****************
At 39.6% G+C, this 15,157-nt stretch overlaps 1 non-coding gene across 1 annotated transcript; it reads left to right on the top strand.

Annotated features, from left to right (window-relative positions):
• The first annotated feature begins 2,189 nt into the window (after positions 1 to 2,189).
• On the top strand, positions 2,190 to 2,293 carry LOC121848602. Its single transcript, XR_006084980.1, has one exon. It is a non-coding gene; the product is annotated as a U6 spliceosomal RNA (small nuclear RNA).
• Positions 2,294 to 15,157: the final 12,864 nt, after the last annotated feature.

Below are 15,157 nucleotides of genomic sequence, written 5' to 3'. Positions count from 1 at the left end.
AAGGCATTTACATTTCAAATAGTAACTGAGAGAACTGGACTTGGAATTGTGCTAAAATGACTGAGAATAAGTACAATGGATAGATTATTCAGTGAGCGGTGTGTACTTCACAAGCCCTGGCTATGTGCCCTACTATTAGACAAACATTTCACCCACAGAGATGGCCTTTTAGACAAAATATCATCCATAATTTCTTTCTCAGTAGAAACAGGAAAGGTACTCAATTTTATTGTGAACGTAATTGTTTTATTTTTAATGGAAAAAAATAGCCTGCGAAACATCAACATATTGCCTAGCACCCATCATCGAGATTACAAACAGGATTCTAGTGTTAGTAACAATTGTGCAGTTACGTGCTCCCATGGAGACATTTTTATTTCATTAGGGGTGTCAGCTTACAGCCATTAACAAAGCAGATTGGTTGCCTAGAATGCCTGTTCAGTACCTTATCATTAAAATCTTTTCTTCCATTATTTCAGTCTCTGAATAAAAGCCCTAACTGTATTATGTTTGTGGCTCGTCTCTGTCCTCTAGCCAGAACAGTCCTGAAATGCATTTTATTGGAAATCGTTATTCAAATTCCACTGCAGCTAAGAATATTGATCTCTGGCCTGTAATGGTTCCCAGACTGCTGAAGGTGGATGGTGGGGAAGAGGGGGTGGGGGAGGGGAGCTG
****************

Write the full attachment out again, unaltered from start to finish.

At 39.6% G+C, this 15,157-nt stretch overlaps 1 non-coding gene across 1 annotated transcript; it reads left to right on the top strand.

Annotated features, from left to right (window-relative positions):
• The first annotated feature begins 2,189 nt into the window (after positions 1 to 2,189).
• On the top strand, positions 2,190 to 2,293 carry LOC121848602. Its single transcript, XR_006084980.1, has one exon. It is a non-coding gene; the product is annotated as a U6 spliceosomal RNA (small nuclear RNA).
• Positions 2,294 to 15,157: the final 12,864 nt, after the last annotated feature.

Below are 15,157 nucleotides of genomic sequence, written 5' to 3'. Positions count from 1 at the left end.
AAGGCATTTACATTTCAAATAGTAACTGAGAGAACTGGACTTGGAATTGTGCTAAAATGACTGAGAATAAGTACAATGGATAGATTATTCAGTGAGCGGTGTGTACTTCACAAGCCCTGGCTATGTGCCCTACTATTAGACAAACATTTCACCCACAGAGATGGCCTTTTAGACAAAATATCATCCATAATTTCTTTCTCAGTAGAAACAGGAAAGGTACTCAATTTTATTGTGAACGTAATTGTTTTATTTTTAATGGAAAAAAATAGCCTGCGAAACATCAACATATTGCCTAGCACCCATCATCGAGATTACAAACAGGATTCTAGTGTTAGTAACAATTGTGCAGTTACGTGCTCCCATGGAGACATTTTTATTTCATTAGGGGTGTCAGCTTACAGCCATTAACAAAGCAGATTGGTTGCCTAGAATGCCTGTTCAGTACCTTATCATTAAAATCTTTTCTTCCATTATTTCAGTCTCTGAATAAAAGCCCTAACTGTATTATGTTTGTGGCTCGTCTCTGTCCTCTAGCCAGAACAGTCCTGAAATGCATTTTATTGGAAATCGTTATTCAAATTCCACTGCAGCTAAGAATATTGATCTCTGGCCTGTAATGGTTCCCAGACTGCTGAAGGTGGATGGTGGGGAAGAGGGGGTGGGGGAGGGGAGCTG